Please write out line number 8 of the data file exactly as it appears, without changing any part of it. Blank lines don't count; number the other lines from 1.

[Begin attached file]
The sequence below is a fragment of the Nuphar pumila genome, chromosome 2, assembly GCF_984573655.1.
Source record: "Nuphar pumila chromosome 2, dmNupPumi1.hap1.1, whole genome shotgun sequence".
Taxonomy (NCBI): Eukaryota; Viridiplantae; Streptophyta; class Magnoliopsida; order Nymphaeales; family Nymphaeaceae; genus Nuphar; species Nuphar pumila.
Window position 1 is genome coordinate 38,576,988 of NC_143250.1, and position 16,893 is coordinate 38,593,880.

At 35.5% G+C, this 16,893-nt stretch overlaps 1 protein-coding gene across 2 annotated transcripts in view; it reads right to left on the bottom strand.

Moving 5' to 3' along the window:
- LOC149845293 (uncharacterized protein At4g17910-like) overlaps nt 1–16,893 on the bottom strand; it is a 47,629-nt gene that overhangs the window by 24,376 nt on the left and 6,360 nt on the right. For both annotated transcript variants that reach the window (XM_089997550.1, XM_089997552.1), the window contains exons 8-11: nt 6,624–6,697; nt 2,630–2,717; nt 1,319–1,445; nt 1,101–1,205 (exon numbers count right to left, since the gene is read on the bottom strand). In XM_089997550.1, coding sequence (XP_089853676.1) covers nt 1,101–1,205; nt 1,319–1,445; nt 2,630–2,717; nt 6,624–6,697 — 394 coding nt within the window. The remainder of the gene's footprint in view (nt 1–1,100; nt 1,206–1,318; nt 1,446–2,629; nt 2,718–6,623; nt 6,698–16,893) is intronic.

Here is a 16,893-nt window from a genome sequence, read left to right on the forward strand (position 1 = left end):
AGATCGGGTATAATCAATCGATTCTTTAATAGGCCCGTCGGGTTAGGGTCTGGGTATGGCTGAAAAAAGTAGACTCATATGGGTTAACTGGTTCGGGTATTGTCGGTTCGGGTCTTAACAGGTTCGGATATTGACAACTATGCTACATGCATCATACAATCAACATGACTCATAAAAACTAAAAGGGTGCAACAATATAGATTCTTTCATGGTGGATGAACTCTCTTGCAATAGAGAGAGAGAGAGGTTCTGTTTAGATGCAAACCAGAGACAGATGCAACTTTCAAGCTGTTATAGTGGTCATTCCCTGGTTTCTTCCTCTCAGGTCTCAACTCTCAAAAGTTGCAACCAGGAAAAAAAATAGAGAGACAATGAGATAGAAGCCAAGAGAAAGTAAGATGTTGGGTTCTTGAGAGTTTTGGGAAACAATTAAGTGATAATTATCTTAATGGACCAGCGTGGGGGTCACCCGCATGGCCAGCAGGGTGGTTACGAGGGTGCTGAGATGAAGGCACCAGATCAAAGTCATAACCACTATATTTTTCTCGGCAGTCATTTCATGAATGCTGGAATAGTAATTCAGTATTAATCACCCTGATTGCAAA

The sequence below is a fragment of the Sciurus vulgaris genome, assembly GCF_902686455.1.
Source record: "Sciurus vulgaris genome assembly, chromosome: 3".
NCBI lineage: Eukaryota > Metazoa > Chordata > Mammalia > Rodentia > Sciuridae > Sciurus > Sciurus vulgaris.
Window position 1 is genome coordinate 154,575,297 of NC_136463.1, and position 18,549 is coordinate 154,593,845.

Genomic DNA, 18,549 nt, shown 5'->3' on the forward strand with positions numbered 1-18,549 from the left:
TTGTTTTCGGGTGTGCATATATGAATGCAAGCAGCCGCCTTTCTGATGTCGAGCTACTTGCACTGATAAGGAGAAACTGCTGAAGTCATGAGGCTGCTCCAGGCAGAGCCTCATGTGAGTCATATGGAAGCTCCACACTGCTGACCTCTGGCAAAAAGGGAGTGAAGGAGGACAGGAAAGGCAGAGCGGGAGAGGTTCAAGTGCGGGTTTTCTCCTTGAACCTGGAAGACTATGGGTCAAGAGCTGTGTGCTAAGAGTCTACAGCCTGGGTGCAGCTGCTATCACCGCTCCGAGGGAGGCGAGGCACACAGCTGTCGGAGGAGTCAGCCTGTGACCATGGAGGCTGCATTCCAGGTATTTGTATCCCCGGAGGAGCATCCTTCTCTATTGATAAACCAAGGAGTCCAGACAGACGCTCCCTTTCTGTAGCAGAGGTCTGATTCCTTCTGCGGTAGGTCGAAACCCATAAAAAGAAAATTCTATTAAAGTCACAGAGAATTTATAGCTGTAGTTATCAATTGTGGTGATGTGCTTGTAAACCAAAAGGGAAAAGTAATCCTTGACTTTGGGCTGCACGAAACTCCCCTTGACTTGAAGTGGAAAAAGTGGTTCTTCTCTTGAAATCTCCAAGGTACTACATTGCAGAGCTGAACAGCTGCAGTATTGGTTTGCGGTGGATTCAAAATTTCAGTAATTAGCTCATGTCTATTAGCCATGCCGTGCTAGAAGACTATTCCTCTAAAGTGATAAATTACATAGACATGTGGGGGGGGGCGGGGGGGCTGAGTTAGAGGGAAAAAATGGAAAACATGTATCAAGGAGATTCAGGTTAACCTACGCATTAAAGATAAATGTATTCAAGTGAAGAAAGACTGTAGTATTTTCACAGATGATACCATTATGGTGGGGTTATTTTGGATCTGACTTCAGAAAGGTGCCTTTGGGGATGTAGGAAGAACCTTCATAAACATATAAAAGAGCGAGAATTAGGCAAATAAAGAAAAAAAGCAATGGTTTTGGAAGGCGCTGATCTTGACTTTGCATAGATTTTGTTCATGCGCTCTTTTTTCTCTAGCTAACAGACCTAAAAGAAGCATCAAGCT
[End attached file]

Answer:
Here is a 16,893-nt window from a genome sequence, read left to right on the forward strand (position 1 = left end):